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- Copyright © Simon Bayliss 2008-20 Simon Bayliss
- Last Updated: 14 February 2020 14 February 2020
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Drive Melbourne to Broken Hill
Driving from Melbourne to Broken Hill offers a few great options with a direct, sealed, route or a few more adventurous ways to make a visit to Broken Hill a real adventure and not just a great experience after a long drive.
The direct route is nice enough along the Calder Highway through Kyneton, Bendigo, Chalton, Ouyen, (Mildura) and Wentworth (where the Darling River joins the Murray River), before heading up the Silver City Highway to Broken Hill. At about 840 km, it is a long drive via some charming towns and localities, but there are also two great adventure routes that incorporate a few iconic destinations along the way.
The first one is via Echuca/Moama, Mathoura (Timber Cutters Run), Moulamein, Deniliquin, and Balranald before heading into the Willandra Lakes Region (UNESCO World Heritage-listed) that is the location of the iconic, and culturally significant, Lake Mungo (Mungo National Park). From Lake Mungo, the route continues up to Menindee (Lakes) and a short drive to Broken Hill.
The other alternative follows the course of the Loddon River (a Murray River tributary) to Swan Hill before heading to Mildura then Wentworth along the Murray River, and then north to Menindee via the Darling River and onto Broken Hill.
North of Broken Hill - Breathtaking county in the heart of the outback and only 40km from the heritage-listed and iconic town of Broken Hill. We offer various accommodation options including private cottages, caravan sites, shearers quarters and camping.
But for a real adventure, there is an excellent 'road less travelled' route that will connect you with the land and taking in some fantastic sights along the way. There is so much to see and experience on the way... the quickest mode of transport or the most direct driving route would almost seem like cheating.
"It is good to have an end to journey towards, but it is the journey that matters in the end." Ursula K. Le Guin
* Note, the direct route is via sealed roads while the two alternative routes from Melbourne to Broken Hill include 'off-bitumen' driving (not offroad) and is suitable for SUVs and traditional passenger vehicles (with care and driving to the conditions).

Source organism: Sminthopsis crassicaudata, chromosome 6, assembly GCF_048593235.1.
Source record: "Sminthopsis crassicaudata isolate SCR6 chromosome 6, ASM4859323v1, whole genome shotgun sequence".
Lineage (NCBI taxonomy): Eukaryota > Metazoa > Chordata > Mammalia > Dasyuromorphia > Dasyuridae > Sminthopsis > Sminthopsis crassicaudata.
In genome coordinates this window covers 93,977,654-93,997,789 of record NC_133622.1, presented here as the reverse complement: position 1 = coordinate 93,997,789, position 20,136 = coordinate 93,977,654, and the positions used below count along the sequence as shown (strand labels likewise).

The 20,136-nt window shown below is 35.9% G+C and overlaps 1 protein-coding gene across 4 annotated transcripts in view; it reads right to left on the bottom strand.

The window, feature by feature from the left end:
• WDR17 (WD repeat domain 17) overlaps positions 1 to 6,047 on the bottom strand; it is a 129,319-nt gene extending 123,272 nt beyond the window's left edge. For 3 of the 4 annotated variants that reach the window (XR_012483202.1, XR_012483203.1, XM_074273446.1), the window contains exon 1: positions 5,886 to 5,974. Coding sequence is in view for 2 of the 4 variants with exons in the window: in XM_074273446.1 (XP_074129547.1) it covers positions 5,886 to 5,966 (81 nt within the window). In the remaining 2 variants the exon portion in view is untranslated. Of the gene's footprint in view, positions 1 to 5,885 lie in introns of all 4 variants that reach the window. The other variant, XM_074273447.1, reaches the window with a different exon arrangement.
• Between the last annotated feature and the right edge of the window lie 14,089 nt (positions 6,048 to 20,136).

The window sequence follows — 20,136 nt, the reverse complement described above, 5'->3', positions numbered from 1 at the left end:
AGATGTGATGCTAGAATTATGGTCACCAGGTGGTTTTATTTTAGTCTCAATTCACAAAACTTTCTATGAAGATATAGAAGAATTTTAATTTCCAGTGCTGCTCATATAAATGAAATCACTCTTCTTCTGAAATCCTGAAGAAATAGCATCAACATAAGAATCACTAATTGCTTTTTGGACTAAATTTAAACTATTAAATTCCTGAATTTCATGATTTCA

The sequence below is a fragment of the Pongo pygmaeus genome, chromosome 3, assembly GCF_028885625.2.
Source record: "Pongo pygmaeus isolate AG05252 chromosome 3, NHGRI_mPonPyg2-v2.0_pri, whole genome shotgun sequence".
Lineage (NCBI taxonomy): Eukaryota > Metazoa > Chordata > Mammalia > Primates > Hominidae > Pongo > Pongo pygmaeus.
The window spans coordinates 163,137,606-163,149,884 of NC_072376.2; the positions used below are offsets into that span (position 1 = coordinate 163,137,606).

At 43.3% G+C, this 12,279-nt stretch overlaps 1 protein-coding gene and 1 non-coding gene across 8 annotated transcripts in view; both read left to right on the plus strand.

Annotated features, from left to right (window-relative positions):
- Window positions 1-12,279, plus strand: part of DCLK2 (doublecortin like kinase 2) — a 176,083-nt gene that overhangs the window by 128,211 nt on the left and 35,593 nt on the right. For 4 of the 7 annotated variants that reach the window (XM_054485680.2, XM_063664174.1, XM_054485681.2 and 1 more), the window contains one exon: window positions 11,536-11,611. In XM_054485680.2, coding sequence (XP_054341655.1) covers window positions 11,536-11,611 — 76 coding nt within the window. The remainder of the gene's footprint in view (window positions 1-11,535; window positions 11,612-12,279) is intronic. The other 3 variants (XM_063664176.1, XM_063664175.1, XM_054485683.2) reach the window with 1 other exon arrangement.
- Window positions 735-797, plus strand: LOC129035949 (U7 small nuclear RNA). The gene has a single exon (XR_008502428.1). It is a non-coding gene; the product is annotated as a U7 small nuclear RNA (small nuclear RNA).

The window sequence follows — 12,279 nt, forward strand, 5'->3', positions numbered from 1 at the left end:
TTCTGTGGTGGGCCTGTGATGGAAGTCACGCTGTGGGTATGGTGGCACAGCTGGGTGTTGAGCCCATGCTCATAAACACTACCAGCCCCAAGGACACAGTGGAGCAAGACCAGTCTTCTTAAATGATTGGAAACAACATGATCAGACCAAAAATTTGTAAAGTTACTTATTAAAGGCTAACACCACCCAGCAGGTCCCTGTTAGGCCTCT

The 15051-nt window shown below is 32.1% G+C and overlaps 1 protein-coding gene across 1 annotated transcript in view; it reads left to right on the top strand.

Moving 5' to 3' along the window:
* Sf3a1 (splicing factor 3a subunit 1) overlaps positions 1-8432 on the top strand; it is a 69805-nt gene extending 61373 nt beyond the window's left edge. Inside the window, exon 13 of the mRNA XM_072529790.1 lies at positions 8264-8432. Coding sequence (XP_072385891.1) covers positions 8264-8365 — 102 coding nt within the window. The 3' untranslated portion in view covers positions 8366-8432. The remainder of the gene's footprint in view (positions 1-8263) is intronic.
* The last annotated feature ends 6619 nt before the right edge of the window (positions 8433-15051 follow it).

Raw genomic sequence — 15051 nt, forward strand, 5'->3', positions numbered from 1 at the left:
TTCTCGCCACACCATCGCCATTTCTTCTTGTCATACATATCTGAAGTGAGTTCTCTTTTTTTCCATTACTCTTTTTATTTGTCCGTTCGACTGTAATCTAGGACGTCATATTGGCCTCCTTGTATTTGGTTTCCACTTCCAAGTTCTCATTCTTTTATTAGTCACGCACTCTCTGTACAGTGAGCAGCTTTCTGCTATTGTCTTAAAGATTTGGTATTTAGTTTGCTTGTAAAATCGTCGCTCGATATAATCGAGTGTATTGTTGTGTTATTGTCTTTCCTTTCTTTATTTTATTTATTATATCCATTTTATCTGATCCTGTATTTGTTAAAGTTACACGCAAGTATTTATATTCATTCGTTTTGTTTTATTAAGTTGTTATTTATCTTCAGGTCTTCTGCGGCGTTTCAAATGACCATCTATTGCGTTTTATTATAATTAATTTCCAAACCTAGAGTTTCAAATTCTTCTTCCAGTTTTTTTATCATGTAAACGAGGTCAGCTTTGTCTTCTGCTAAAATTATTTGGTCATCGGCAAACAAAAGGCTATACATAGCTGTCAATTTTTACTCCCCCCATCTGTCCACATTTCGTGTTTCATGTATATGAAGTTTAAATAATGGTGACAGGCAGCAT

Broken Hill is an outback icon with a BIG history, wonderful attractions, and unique experiences.
The blues and reds complement each other beautifully in this landscape. Broken Hill, the jewel of Outback NSW (also known as 'The Silver City') is one destination that should be put on any travel list as it is not only a beautiful town with its magnificent architecture (and of course people) but it also provides the perfect base for exploring some of the best attractions in this region of Australia.
The name, Broken Hill, is attributed to an 1844 account by the explorer Charles Sturt who noted in his diary "Silver ore was later discovered on this broken hill in 1883 by a boundary rider named Charles Rasp.
In 1844, the explorer Charles Sturt noted in dairy ‘Silver ore was later discovered on this broken hill in 1883 by a boundary rider named Charles Rasp’ and it is this reference to a ‘broken hill’ that is attributed the origins of the towns name.
Today the city sits on one of the world's largest known silver-lead-zinc lodes; a deposit which is 7 km long and over 220 metres wide.
Over the years it has become the state's premier desert centre known for its outstanding Outback artists, rich indigenous culture, unique Living Desert Reserve with the amazing Sculpture Symposium, and its easy access to a rich diversity of desert landscapes.
Broken Hill Outback Resort | Unexpected luxury in a breathtaking rugged outback setting. Offering a unique combination of nature and luxury, Broken Hill Outback Resort is designed for anyone seeking quality accommodation in the heart of the Australian Outback.
Safe Outback Travel
Driving Outback Australia
Safe Outback Travel
The Outback is easily accessible and a safe place to travel. Like any journey, correct planning, preparation and common sense will ensure a memorable and wonderful experience.
Safe outback travel is about common sense and potential dangers come from the hot & dry summers and distances between towns & services.
The Outback experiences very hot and dry summers. Travel is safer and more enjoyable March – October.
The best advice for any traveller is.. “it is better to have it and not need it than to need it and not have it”